Missing the point

Free Speech is meant to offend.

I’m amazed that no one seems to get this. Time after time, I hear the argument that a particular piece should not have been published because it was too offensive.

During the row over a series of cartoons of the prophet Mohammed in the Danish newspaper Jyllands-Posten for example, French President Jacques Chirac condemned ‘manifest provocations’ [ les provocations manifestes] by the press, announcing that “Free speech must be exercised in a spirit of responsibility”. [La liberté d’expression doit s’exercer dans un esprit de responsabilité]

A few weeks later, Trinity College Dublin pulled a satirical student magazine called Piranha after it used ‘offensive language’ in an article on the Muslim reaction to the cartoons.

There is no doubt that the piece, headlined ‘Stinking sand niggers outraged by Danish slight on their towel-headed religion’ was designed to cause outrage. Most to the 1500 copies of the magazine were collected and destroyed, and the surviving few are now collectors items. Piranha! has now been put into limbo, and the student publications committee has donated €1000 to charity – presumably the budget no longer earmarked for Piranha!

More disquieting though is that other college publications agreed not to report what happened to Piranha! or the article. And as the one who pays the piper, there’s an argument that the college has a say in what gets published in Piranha! But there’s something disturbing about censoring the act of censorship itself.

The Sunday Times reported that the college said it withdrew Piranha! ‘because of the offence the article it contained could have caused’. And Sheikh Dr Shaheed Satardien, of Interfaith Roundtable, said the headline would ’cause offence to any Muslim’ who read it.

‘This is not a student prank or a joke. It is supposed to be a satirical magazine. on that basis the reference to Islam as a ‘towel- headed religion’ is fine, but the ‘stinking sand niggers’ part is blatant racism and disturbing. It’s just not acceptable.’ Satardien told the Sunday newspaper.

This is to miss the point.

Free speech is offensive. That’s how you know its free. There is no line you can draw, without accepting every other line that any individual or group seeks to draw. Either the offensive speech is allowed, or no speech is allowed at all. There is no such thing as ‘too offensive’, because someone out there will find anything too offensive. Father Ted is an insult to Catholics, or Irishmen, or Islanders. Podge and Rodge are a post-modern conspiracy designed to corrupt the morals of those students who aren’t already corrupt by Piranha! Harry Potter promotes Satanism. You name it, someone out there will get upset about it.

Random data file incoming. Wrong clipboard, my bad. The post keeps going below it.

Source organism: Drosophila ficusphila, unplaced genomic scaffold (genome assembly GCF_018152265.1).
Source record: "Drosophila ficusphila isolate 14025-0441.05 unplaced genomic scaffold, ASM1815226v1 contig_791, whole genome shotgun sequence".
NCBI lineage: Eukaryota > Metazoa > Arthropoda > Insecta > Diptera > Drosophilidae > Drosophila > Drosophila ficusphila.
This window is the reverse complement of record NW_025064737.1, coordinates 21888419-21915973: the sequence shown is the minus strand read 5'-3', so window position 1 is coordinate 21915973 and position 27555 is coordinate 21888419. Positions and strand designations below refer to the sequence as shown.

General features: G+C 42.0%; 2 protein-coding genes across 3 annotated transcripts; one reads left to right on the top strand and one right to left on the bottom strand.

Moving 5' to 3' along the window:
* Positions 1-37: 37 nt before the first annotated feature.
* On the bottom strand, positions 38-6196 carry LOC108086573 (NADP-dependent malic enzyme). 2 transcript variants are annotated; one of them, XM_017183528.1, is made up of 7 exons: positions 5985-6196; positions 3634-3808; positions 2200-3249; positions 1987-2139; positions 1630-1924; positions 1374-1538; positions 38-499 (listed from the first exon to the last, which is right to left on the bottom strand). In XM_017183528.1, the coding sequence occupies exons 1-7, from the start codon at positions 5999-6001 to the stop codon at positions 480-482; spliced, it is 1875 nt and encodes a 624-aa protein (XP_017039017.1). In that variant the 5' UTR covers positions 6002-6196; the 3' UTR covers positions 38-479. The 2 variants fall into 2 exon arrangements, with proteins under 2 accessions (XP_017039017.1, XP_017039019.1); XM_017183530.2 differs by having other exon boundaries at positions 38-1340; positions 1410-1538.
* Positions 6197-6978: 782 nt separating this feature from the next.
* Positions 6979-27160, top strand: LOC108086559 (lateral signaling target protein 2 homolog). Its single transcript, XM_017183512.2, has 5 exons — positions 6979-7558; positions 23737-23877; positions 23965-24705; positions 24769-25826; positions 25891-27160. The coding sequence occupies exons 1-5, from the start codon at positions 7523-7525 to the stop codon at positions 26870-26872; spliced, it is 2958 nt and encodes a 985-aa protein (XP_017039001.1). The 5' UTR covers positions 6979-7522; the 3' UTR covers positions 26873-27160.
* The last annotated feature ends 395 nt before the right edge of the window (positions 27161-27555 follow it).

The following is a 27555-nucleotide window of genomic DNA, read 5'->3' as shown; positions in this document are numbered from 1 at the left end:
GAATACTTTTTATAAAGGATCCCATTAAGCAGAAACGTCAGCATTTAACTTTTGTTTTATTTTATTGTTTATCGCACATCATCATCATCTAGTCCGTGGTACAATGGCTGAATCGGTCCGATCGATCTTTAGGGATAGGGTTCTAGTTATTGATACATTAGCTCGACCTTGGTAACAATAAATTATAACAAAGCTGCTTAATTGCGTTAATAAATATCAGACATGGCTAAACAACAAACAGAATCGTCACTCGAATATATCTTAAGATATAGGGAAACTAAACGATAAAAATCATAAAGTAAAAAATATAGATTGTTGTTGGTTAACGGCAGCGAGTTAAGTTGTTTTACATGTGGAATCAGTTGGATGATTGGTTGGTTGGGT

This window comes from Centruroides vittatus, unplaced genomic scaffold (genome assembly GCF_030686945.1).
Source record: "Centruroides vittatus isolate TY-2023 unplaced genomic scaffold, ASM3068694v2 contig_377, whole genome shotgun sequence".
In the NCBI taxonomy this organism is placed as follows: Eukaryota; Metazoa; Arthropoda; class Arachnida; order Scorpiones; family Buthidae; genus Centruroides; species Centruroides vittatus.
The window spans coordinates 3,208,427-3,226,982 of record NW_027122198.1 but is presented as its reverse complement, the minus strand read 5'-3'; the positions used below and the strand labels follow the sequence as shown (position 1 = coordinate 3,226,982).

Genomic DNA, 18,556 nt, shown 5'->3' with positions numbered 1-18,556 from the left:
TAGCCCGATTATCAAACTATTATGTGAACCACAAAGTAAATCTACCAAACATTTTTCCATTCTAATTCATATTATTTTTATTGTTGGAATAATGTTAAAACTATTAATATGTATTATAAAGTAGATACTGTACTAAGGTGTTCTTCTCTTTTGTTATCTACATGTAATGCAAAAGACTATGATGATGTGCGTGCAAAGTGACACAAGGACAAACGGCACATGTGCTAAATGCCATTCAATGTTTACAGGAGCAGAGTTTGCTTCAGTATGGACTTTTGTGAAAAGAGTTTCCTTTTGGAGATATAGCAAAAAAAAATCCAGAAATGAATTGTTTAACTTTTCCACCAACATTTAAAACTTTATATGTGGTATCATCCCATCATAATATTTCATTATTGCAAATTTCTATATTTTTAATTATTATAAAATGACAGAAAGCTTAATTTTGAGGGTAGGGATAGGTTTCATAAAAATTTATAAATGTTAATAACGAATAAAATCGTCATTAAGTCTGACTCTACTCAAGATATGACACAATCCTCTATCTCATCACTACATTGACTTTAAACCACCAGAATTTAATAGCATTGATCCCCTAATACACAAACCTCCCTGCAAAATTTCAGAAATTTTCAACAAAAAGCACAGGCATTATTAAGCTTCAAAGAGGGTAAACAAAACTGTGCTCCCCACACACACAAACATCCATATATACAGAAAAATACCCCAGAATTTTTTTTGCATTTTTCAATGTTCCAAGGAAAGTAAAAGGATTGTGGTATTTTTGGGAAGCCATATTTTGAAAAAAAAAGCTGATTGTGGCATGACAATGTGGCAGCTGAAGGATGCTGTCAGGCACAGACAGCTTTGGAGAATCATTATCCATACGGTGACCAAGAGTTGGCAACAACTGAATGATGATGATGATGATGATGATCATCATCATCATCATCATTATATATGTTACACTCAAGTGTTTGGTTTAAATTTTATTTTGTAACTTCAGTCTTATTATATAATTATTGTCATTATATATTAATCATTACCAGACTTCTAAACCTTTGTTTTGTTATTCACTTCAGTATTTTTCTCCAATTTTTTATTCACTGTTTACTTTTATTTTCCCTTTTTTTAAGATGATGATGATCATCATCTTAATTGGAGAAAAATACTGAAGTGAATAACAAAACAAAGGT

There is no ‘right to offend’, as some have claimed during the recent debate. Neither is there a ‘right to be offended’, or a ‘right not to be offended’, as others have claimed. What there should be is quite simple, a right to speak freely. If you disagree with an argument, then argue back, and have confidence in the power of your truth to conquer your opponents lies. If you are libelled, then sue for redress. But don’t demand that your opponent be gagged, if you expect any sympathy from me.

In fairness to them, the Americans got it right with their first amendment. ‘Congress shall pass no law. . . abridging the freedom of speech. [emphasis added].’ In the current context, where the faithful take offence at sleights to their beliefs, its worth bearing in mind that the same amendment also guarantees freedom of worship.

Our constitution choked on free speech, its fine words on ‘the rights of citizens to express freely their convictions and opinions’ immediately tempered by the qualification that the press ‘shall not be used to undermine public order or morality or the authority of the State.’ Not only that, but ‘the publication or utterance of blasphemous, seditious, or indecent matter is an offence which shall be punishable in accordance with law.’ In other words. ‘you can only speak freely until it upsets us’.

The European Convention on Human Rights choked on the same bone. Article 10 guarantees freedom of expression, then qualifies it with mealy mouthed words about ‘such formalities, conditions, restrictions or penalties as are prescribed by law and are necessary in a democratic society, in the interests of national security, territorial integrity or public safety, for the prevention of disorder or crime, for the protection of health or morals, for the protection of the reputation or the rights of others, for preventing the disclosure of information received in confidence, or for maintaining the authority and impartiality of the judiciary.’

To advocate free speech is not to advocate offensive speech. But all speech is offensive to somebody. I don’t particularly want to defend a bunch of spotty students from Trinity who think racism is good for a laugh, any more than I’d want to defend a holocaust denier or one of our home-grown religious bigots. But free speech must apply to all speech, or it applies to none.

Some things are absolute.